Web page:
• BCG, bacille Calmette Guérin (vaccine)
  • CSF, cerebrospinal fluid
  • TBM, tubercular meningitis
  • BCG vaccination
  • tuberculous meningitis

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Tuberculosis continues to be a major public health problem globally. India is a major contributor to this global burden, harbouring nearly a third of all cases.1 Tuberculous meningitis (TBM) is the most dangerous form of tuberculosis and is, in particular, seen in children. TBM remains an important cause of hospitalisation, death, and permanent neurological disability in children in India. Over the years there has been no noteworthy decline in the incidence of this deadly disease, despite the claims of high vaccination coverage with the bacille Calmette Guérin (BCG) vaccine.2,3 Although the BCG vaccine has been used for over 80 years, there remains a shadow of doubt regarding its value in protection against tuberculosis.4,5 In large community trials the protective efficacy of BCG varies from 0% to 80%.6–9 The BCG vaccine trial in the Chingleput district in southern India showed no protective effect of the vaccine against adult pulmonary tuberculosis.10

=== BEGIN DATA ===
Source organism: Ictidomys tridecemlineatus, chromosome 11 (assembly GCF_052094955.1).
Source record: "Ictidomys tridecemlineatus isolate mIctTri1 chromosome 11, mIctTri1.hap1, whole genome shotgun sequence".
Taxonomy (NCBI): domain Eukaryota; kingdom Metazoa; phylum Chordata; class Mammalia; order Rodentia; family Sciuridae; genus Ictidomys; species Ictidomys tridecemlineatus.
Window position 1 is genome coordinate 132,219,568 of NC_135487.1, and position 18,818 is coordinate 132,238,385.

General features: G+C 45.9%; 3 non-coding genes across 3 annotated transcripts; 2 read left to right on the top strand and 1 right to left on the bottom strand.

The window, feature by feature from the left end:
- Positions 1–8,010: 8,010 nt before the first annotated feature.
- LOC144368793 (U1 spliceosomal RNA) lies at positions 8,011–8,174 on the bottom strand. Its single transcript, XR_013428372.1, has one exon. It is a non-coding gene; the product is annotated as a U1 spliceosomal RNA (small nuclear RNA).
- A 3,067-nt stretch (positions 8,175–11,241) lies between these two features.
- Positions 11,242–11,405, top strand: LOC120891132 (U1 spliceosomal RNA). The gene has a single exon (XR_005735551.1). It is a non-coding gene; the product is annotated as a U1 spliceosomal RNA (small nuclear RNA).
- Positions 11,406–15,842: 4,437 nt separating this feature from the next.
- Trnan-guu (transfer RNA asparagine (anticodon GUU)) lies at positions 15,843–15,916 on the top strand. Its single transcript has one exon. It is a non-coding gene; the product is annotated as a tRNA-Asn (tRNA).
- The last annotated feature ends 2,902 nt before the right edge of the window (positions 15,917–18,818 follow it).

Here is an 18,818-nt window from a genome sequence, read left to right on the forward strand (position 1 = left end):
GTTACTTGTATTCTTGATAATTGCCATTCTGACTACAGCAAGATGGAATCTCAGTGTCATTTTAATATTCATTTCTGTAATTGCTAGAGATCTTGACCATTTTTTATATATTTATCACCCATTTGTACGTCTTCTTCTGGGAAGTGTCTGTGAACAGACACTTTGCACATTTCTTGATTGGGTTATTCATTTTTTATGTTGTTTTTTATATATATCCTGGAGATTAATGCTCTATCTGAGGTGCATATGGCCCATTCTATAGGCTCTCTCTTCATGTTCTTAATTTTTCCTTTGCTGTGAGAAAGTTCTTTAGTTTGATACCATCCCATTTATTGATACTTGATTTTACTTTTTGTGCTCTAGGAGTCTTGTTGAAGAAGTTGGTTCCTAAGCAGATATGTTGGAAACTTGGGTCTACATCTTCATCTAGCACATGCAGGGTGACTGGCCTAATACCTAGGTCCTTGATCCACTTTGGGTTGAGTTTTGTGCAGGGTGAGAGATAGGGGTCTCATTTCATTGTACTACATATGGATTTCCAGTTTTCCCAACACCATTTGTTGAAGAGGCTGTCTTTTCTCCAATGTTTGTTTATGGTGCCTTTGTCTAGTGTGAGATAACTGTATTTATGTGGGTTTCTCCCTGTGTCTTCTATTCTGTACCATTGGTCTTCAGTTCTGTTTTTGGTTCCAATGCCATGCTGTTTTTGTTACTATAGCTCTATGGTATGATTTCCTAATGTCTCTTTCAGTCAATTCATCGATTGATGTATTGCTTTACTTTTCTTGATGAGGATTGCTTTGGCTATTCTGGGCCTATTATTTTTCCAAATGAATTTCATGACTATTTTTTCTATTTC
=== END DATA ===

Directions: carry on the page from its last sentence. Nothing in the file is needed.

Although the protective efficacy of BCG vaccination in adult forms of the disease is doubtful, it is held to be useful in preventing the spread of and improving outcome of tubercular infection.11–13 Vaccinated children mobilise their cellular immune responses more effectively compared with unvaccinated children when exposed to natural tuberculous infection, thereby experiencing fewer haematogenous complications such as miliary tuberculosis and TBM. However, even this protection is only relative and may be overcome in presence of a heavy infecting dose from a household contact, in the presence of severe malnutrition, and because of waning immunity many years after vaccination.14–16